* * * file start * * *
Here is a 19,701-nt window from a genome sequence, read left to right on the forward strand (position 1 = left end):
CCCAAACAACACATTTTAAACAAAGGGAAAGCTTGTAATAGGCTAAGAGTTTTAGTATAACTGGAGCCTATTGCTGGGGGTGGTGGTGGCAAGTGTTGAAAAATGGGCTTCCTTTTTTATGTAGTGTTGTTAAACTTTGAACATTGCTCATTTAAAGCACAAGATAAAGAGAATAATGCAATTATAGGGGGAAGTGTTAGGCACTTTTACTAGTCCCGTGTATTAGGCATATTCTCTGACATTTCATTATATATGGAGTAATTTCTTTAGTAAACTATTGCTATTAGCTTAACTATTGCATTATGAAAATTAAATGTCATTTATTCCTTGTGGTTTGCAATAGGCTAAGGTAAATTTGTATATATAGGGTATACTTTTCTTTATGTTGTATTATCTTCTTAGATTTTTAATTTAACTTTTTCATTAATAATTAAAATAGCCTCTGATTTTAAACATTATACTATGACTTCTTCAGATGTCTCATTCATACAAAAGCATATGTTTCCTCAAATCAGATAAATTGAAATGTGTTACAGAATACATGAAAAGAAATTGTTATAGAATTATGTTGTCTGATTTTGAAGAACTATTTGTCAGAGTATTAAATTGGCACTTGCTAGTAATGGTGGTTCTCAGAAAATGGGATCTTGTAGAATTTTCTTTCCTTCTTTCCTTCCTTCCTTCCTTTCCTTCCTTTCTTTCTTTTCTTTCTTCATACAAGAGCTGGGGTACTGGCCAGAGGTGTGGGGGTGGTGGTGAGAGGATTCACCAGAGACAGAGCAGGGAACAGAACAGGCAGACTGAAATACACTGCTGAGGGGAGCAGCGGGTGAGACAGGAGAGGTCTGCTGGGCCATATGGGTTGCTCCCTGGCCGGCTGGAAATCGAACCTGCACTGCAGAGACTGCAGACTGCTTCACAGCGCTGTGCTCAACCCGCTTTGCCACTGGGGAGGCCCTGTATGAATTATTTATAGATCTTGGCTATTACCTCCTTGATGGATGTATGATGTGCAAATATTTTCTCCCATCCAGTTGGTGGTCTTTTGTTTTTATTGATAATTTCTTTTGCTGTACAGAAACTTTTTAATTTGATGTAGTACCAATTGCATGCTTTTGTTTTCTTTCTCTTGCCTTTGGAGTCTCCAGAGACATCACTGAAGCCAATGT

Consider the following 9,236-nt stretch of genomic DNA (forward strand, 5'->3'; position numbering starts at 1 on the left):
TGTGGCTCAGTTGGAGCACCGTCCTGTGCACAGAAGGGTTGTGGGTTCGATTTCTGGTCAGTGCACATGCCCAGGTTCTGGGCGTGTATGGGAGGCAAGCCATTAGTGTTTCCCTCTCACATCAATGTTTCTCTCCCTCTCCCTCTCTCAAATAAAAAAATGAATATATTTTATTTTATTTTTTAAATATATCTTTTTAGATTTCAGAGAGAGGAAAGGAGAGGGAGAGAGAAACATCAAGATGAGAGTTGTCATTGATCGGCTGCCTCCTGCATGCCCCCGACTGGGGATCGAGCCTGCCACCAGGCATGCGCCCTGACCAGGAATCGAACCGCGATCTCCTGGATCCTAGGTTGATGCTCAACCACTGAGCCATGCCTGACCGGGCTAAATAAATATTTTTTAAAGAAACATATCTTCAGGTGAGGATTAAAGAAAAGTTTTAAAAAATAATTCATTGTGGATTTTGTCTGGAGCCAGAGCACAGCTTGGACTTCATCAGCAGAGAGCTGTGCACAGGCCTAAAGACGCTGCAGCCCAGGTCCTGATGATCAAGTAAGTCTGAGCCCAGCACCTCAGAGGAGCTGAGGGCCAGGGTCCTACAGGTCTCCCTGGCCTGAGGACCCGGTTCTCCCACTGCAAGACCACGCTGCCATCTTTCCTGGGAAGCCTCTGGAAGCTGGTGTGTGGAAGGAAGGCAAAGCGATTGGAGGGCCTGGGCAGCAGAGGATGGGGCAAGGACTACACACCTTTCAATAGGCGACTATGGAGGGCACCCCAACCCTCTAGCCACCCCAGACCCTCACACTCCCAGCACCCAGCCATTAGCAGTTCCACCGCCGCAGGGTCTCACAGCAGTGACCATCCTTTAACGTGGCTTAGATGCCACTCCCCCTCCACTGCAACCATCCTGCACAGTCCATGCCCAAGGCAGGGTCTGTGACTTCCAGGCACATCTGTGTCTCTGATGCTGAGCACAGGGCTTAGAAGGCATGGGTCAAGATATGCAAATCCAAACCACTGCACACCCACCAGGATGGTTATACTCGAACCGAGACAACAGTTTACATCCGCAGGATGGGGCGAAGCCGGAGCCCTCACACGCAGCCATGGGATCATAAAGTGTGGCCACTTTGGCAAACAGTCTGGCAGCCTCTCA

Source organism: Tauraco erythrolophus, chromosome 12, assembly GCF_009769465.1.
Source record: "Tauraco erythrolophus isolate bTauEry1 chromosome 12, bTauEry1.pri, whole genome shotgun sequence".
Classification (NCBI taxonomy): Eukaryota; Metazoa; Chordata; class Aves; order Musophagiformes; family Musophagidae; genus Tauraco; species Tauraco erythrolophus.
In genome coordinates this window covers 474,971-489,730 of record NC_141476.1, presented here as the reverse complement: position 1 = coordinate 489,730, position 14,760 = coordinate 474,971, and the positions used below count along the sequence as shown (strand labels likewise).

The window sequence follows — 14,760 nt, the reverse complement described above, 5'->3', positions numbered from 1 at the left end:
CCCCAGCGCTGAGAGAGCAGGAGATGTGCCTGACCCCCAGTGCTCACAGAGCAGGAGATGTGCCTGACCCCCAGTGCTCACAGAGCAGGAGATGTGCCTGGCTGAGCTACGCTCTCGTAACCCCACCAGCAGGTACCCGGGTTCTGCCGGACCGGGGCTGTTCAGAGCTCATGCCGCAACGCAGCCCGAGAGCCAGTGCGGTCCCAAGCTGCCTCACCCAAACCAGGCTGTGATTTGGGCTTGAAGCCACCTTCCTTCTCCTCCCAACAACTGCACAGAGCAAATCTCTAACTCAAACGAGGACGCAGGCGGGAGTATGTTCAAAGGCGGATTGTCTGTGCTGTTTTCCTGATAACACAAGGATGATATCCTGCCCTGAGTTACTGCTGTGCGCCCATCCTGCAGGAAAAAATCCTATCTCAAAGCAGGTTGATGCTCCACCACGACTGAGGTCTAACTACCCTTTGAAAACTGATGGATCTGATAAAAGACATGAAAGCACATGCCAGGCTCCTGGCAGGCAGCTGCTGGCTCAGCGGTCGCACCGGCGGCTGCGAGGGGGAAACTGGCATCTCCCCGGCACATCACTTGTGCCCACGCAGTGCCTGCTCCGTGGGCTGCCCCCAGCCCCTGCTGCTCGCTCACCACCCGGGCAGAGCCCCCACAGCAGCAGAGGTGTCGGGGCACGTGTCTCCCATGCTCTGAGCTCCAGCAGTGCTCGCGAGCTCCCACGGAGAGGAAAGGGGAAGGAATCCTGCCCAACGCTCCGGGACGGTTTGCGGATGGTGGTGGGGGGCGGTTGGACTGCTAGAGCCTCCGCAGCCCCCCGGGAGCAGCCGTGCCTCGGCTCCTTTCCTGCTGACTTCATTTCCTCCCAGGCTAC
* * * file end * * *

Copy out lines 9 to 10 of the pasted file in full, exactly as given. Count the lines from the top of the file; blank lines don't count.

The window sequence follows — 14,760 nt, the reverse complement described above, 5'->3', positions numbered from 1 at the left end:
CCCCAGCGCTGAGAGAGCAGGAGATGTGCCTGACCCCCAGTGCTCACAGAGCAGGAGATGTGCCTGACCCCCAGTGCTCACAGAGCAGGAGATGTGCCTGGCTGAGCTACGCTCTCGTAACCCCACCAGCAGGTACCCGGGTTCTGCCGGACCGGGGCTGTTCAGAGCTCATGCCGCAACGCAGCCCGAGAGCCAGTGCGGTCCCAAGCTGCCTCACCCAAACCAGGCTGTGATTTGGGCTTGAAGCCACCTTCCTTCTCCTCCCAACAACTGCACAGAGCAAATCTCTAACTCAAACGAGGACGCAGGCGGGAGTATGTTCAAAGGCGGATTGTCTGTGCTGTTTTCCTGATAACACAAGGATGATATCCTGCCCTGAGTTACTGCTGTGCGCCCATCCTGCAGGAAAAAATCCTATCTCAAAGCAGGTTGATGCTCCACCACGACTGAGGTCTAACTACCCTTTGAAAACTGATGGATCTGATAAAAGACATGAAAGCACATGCCAGGCTCCTGGCAGGCAGCTGCTGGCTCAGCGGTCGCACCGGCGGCTGCGAGGGGGAAACTGGCATCTCCCCGGCACATCACTTGTGCCCACGCAGTGCCTGCTCCGTGGGCTGCCCCCAGCCCCTGCTGCTCGCTCACCACCCGGGCAGAGCCCCCACAGCAGCAGAGGTGTCGGGGCACGTGTCTCCCATGCTCTGAGCTCCAGCAGTGCTCGCGAGCTCCCACGGAGAGGAAAGGGGAAGGAATCCTGCCCAACGCTCCGGGACGGTTTGCGGATGGTGGTGGGGGGCGGTTGGACTGCTAGAGCCTCCGCAGCCCCCCGGGAGCAGCCGTGCCTCGGCTCCTTTCCTGCTGACTTCATTTCCTCCCAGGCTAC